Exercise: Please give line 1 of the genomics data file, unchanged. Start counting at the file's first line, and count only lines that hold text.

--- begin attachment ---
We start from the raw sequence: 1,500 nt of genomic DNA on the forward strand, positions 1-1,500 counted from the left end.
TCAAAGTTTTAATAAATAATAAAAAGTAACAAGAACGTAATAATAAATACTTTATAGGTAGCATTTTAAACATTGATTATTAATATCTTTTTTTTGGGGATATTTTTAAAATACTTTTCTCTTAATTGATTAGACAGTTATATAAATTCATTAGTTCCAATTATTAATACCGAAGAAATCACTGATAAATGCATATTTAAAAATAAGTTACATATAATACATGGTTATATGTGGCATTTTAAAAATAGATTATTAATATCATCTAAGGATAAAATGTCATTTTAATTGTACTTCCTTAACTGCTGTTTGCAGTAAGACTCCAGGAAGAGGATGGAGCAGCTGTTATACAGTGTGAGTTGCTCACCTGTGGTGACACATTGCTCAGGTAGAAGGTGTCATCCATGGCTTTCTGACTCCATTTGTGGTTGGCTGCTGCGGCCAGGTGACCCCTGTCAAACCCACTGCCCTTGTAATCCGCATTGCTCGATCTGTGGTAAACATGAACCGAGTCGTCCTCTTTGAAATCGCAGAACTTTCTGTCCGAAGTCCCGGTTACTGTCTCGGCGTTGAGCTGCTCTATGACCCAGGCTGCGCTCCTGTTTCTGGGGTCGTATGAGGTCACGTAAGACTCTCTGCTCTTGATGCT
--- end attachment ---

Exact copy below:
We start from the raw sequence: 1,500 nt of genomic DNA on the forward strand, positions 1-1,500 counted from the left end.